NJ hospital admitting patients to their own home
TEANECK — The constant beeping from neighboring rooms. Seemingly nonstop interruptions during the night. Limited in-person interaction with family and friends.
There are plenty of inconveniences related to receiving top-notch care at a hospital. But at least one health care institution in New Jersey is giving select patients the ability to avoid all of those cons, but still get the same high-level acute care they'd receive at the hospital.
Holy Name Medical Center is currently handling the 30th admission into its Hospital at Home program — a program tested and approved by the Centers for Medicare and Medicaid Services — which gives patients as much attention and treatment as they'd receive during a hospital stay, but from the comfort of their own home.
"The nurse will come visit you twice a day, they will set up the IVs and whatever else is necessary, hook you up to home monitoring devices," Michael Maron, president and CEO of Holy Name, told New Jersey 101.5.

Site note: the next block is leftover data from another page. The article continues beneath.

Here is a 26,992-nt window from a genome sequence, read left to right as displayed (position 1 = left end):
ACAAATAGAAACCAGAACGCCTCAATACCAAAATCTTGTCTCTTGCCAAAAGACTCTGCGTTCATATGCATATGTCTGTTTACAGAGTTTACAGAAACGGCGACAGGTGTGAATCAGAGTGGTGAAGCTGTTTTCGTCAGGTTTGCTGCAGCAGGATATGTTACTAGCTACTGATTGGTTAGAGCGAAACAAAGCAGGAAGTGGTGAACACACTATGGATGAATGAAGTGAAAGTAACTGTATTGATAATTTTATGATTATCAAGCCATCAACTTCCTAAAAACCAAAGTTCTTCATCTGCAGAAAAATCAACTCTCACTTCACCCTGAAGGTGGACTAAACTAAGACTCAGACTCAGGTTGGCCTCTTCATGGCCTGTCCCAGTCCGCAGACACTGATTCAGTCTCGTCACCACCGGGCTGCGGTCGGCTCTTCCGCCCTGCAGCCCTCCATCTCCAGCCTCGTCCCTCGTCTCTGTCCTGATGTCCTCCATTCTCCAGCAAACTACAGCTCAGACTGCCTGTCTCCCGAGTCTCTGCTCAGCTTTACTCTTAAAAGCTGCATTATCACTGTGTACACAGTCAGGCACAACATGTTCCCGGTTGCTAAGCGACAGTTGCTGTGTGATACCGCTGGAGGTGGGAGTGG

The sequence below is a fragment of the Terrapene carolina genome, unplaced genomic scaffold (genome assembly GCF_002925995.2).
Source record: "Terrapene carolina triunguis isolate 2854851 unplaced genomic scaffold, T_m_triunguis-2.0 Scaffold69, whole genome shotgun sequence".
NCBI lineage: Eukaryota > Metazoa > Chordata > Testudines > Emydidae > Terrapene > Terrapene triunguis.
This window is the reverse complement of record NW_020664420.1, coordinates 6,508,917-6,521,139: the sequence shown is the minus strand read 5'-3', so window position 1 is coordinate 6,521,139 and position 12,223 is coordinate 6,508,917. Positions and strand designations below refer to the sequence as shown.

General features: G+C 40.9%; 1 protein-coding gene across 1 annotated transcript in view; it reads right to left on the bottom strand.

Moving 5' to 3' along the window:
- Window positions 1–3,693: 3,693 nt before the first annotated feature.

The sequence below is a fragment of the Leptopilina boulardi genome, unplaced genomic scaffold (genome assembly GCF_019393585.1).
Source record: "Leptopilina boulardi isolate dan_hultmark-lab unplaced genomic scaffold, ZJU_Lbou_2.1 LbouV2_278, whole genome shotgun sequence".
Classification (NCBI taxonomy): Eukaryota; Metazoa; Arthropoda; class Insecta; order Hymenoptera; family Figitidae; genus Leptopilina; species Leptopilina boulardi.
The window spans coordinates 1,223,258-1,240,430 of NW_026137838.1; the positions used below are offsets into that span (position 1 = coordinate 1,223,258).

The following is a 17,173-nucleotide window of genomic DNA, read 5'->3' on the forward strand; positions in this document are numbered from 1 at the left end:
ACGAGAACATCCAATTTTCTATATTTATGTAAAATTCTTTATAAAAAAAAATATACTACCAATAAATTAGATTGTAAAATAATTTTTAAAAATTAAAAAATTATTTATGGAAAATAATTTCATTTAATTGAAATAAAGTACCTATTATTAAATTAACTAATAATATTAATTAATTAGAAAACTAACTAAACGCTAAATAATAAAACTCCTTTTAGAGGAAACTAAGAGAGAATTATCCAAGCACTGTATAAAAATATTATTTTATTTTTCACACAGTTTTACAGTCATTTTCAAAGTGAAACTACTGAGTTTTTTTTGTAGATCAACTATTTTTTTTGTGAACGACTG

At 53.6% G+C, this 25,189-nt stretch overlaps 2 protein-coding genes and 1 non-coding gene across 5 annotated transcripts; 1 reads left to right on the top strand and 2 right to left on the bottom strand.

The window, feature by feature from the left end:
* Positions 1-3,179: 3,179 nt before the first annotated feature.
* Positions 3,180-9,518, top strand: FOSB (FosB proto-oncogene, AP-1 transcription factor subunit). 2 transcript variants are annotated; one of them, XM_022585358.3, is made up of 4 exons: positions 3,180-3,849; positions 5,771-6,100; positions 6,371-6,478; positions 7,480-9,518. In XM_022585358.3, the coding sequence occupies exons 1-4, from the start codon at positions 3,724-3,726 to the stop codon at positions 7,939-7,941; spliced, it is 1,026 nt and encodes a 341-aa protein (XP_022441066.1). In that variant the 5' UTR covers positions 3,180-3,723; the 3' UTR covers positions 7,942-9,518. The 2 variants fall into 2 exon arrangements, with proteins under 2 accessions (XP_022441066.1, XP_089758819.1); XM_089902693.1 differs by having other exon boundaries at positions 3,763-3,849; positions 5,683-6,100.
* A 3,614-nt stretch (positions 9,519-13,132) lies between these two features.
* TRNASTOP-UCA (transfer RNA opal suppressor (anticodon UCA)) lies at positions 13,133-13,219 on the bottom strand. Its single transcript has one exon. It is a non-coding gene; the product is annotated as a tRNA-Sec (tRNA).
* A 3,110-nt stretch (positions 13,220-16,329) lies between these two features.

Among the tools provided to at-home patients is a call button that can dispatch a nurse to a patient's home at any time of day or night.
Launched this summer, the program is open to Medicare patients who require treatment for acute conditions such as COPD, congestive heart failure, skin infections, and COVID-19, and are willing to receive hospital care at home. Other conditions need to be met as well — the patient must have someone at home who can participate in their care, and the patient can't live far from the hospital.
Patients have the option to transfer to traditional hospital care at any time.
Maron suggested the at-home program serves an even greater purpose during the coronavirus pandemic — infected patients will present less of a threat to others.
Maron said the program is only possible because of advanced technology and medicine that exist today.
"I think it will absolutely revolutionize the delivery of acute care," Maron said of Hospital at Home. "IT will take some time. There's going to be some resistance to it, even on the provider community side, because not everybody has the infrastructure to support it."
Contact reporter Dino Flammia at email@example.com.